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Federal Communications Commission
445 12th Street, S.W.
Washington, D.C. 20554
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Internet: http://www.fcc.gov
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This is an unofficial announcement of Commission action. Release of the full text of a Commission order constitutes official action. See MCI v. FCC. 515 F 2d 385 (D.C. Circ 1974).

February 21, 2001

Contact: William J. Friedman
(202) 418-2300


Re: Application for Radio License Transfer from Titus Broadcasting to Clear Channel Broadcasting in Binghamton, NY

The Mass Media Bureau has granted a license transfer that will permit two radio station group owners to control 91.2% of the radio advertising revenues in the Binghamton, New York Arbitron market. I doubt this level of concentration of revenues, which indicates corresponding control of the public airwaves in Binghamton, serves the public interest.

Unlike some cases, in which the Bureau has approved license transfers involving levels of revenue concentration comparable to this case because they involved only the transfer of existing radio station group combinations from one owner to another, this transfer creates new concentration to the market. This increased concentration makes it even less likely that a third competitor could enter the Binghamton market. Instead, as a result of this approval, Binghamton will likely be relegated to a duopoly. Duopolies like this make it significantly more likely that there will be no real competition for advertising revenue. Instead, businesses and listeners will face the increasing likelihood that the two dominant owners will engage in advertising price discrimination and other collusive behavior that contravenes the public interest.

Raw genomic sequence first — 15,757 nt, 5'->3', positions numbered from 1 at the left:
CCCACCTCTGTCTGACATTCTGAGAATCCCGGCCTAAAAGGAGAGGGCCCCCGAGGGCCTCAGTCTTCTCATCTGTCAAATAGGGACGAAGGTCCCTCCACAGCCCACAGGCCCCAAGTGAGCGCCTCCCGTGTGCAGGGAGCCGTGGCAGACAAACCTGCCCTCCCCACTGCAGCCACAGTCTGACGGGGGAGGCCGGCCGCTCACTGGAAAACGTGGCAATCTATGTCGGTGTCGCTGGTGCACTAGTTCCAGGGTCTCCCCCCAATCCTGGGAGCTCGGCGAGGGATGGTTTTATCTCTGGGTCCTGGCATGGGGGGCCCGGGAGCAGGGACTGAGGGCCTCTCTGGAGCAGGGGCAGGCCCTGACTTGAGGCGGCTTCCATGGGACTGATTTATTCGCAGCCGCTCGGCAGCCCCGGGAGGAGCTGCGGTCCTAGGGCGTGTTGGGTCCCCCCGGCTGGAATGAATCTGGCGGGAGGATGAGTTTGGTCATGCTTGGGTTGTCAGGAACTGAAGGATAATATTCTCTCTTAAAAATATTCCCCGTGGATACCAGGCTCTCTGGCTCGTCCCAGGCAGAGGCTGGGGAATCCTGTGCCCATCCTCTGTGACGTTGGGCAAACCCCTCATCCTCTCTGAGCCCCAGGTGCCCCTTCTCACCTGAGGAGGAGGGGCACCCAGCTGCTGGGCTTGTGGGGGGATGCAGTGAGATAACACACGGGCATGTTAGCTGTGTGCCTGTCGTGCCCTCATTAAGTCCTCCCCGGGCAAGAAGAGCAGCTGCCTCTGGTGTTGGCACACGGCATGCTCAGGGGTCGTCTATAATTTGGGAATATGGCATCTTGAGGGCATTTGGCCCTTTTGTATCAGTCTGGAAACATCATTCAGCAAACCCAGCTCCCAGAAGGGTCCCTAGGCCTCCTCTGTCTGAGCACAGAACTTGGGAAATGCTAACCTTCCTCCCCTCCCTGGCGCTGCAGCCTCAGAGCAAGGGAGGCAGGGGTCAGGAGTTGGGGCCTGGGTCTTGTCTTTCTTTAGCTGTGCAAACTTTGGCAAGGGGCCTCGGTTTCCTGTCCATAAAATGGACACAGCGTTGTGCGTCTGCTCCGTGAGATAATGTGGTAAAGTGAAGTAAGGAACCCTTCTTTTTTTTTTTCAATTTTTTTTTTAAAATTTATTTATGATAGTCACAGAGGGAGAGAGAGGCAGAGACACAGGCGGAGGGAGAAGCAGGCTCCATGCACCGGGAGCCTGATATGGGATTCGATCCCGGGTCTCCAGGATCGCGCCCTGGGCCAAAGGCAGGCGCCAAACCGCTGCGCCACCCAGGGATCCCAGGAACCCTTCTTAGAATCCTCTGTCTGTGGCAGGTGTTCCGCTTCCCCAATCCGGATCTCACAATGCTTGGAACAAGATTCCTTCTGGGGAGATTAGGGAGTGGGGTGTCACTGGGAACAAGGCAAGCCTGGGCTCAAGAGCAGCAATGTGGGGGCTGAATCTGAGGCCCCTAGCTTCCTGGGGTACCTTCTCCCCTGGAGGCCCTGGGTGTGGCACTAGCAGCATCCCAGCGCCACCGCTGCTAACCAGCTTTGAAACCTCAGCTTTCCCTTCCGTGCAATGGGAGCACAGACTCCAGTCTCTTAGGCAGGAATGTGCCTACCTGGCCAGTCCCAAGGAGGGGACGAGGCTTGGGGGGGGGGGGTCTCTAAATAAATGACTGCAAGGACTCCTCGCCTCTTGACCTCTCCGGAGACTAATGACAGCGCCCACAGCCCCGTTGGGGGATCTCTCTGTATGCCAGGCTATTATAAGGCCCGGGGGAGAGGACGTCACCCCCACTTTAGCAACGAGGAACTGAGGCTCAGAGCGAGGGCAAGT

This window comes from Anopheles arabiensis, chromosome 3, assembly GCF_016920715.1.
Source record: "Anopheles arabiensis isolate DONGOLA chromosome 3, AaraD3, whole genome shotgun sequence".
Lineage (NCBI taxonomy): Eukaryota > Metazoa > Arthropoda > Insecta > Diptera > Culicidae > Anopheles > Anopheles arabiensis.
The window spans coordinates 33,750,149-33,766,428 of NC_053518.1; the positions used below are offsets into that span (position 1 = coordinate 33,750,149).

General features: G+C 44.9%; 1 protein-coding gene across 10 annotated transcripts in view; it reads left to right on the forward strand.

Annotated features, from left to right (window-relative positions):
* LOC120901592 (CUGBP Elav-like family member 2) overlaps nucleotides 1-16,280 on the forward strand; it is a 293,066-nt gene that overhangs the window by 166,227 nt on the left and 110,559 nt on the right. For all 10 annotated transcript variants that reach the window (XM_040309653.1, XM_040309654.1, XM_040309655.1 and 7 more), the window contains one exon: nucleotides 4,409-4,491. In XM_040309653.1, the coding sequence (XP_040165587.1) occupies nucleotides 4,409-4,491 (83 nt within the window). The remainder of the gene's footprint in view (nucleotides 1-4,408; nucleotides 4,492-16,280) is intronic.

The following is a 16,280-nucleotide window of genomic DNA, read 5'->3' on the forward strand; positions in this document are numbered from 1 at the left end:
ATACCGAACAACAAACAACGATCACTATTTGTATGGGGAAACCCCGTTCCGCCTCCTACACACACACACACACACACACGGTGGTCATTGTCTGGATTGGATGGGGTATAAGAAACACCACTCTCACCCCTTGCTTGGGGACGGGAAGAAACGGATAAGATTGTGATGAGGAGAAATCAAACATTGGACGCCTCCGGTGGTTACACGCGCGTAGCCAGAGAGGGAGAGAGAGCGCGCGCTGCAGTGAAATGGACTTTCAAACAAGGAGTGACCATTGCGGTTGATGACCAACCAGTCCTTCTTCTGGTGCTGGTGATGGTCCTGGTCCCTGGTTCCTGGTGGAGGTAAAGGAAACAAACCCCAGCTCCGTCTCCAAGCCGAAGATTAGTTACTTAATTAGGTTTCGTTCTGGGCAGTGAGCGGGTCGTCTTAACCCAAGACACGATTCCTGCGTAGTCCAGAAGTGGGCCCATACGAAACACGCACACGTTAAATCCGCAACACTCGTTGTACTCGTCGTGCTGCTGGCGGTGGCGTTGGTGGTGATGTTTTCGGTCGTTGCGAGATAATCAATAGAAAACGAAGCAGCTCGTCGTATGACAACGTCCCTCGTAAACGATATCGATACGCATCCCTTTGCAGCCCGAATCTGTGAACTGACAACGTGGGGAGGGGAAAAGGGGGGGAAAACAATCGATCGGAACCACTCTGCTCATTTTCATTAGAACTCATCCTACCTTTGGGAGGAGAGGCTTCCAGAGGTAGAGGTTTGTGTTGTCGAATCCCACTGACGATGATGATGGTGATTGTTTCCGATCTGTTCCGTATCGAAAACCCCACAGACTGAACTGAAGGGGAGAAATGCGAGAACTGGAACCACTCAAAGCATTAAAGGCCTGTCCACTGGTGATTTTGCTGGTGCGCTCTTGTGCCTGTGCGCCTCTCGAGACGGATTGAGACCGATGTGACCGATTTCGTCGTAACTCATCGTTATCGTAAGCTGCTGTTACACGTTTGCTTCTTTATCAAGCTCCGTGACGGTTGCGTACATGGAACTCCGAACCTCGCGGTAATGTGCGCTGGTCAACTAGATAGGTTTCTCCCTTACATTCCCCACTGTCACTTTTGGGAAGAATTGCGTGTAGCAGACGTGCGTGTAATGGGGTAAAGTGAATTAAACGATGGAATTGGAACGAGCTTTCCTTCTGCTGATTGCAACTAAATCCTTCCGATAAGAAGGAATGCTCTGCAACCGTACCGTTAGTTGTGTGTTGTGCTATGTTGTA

Instead of simply granting the license transfer, I would have considered other options -- e.g., a showing that the Binghamton market cannot support three competitors, so the license transfer to Clear Channel was the only realistic option. Or consider whether the station at issue was financially unlikely to survive, and whether the current owner attempted to find other buyers? To my knowledge, such questions were never asked. As a result, we may never know if the cementing of a duopoly in Binghamton was inevitable, or simply another case of regulatory malfeasance by the FCC.

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